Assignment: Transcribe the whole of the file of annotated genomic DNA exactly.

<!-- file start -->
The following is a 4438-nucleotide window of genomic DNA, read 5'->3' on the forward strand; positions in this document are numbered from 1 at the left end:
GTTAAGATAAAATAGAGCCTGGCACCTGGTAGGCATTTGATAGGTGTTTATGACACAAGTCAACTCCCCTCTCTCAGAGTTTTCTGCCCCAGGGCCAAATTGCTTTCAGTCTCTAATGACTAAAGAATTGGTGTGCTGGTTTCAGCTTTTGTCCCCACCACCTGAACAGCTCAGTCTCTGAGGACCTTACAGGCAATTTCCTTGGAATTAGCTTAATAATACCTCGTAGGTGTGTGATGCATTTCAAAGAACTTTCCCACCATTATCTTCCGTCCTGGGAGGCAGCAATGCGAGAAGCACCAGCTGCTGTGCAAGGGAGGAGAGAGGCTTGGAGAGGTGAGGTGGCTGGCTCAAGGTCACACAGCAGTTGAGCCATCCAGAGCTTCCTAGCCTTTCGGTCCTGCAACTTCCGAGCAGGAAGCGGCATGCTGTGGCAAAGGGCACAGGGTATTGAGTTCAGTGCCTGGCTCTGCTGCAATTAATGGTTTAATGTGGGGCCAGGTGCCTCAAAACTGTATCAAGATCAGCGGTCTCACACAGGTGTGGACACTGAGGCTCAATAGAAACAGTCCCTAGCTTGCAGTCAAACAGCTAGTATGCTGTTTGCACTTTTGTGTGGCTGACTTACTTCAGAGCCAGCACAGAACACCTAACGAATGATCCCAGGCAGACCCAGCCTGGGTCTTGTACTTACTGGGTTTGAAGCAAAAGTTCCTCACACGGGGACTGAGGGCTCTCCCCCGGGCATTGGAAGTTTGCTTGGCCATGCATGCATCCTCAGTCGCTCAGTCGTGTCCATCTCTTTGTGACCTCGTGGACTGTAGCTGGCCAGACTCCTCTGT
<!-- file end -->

The following is a 4438-nucleotide window of genomic DNA, read 5'->3' on the forward strand; positions in this document are numbered from 1 at the left end:
GTTAAGATAAAATAGAGCCTGGCACCTGGTAGGCATTTGATAGGTGTTTATGACACAAGTCAACTCCCCTCTCTCAGAGTTTTCTGCCCCAGGGCCAAATTGCTTTCAGTCTCTAATGACTAAAGAATTGGTGTGCTGGTTTCAGCTTTTGTCCCCACCACCTGAACAGCTCAGTCTCTGAGGACCTTACAGGCAATTTCCTTGGAATTAGCTTAATAATACCTCGTAGGTGTGTGATGCATTTCAAAGAACTTTCCCACCATTATCTTCCGTCCTGGGAGGCAGCAATGCGAGAAGCACCAGCTGCTGTGCAAGGGAGGAGAGAGGCTTGGAGAGGTGAGGTGGCTGGCTCAAGGTCACACAGCAGTTGAGCCATCCAGAGCTTCCTAGCCTTTCGGTCCTGCAACTTCCGAGCAGGAAGCGGCATGCTGTGGCAAAGGGCACAGGGTATTGAGTTCAGTGCCTGGCTCTGCTGCAATTAATGGTTTAATGTGGGGCCAGGTGCCTCAAAACTGTATCAAGATCAGCGGTCTCACACAGGTGTGGACACTGAGGCTCAATAGAAACAGTCCCTAGCTTGCAGTCAAACAGCTAGTATGCTGTTTGCACTTTTGTGTGGCTGACTTACTTCAGAGCCAGCACAGAACACCTAACGAATGATCCCAGGCAGACCCAGCCTGGGTCTTGTACTTACTGGGTTTGAAGCAAAAGTTCCTCACACGGGGACTGAGGGCTCTCCCCCGGGCATTGGAAGTTTGCTTGGCCATGCATGCATCCTCAGTCGCTCAGTCGTGTCCATCTCTTTGTGACCTCGTGGACTGTAGCTGGCCAGACTCCTCTGT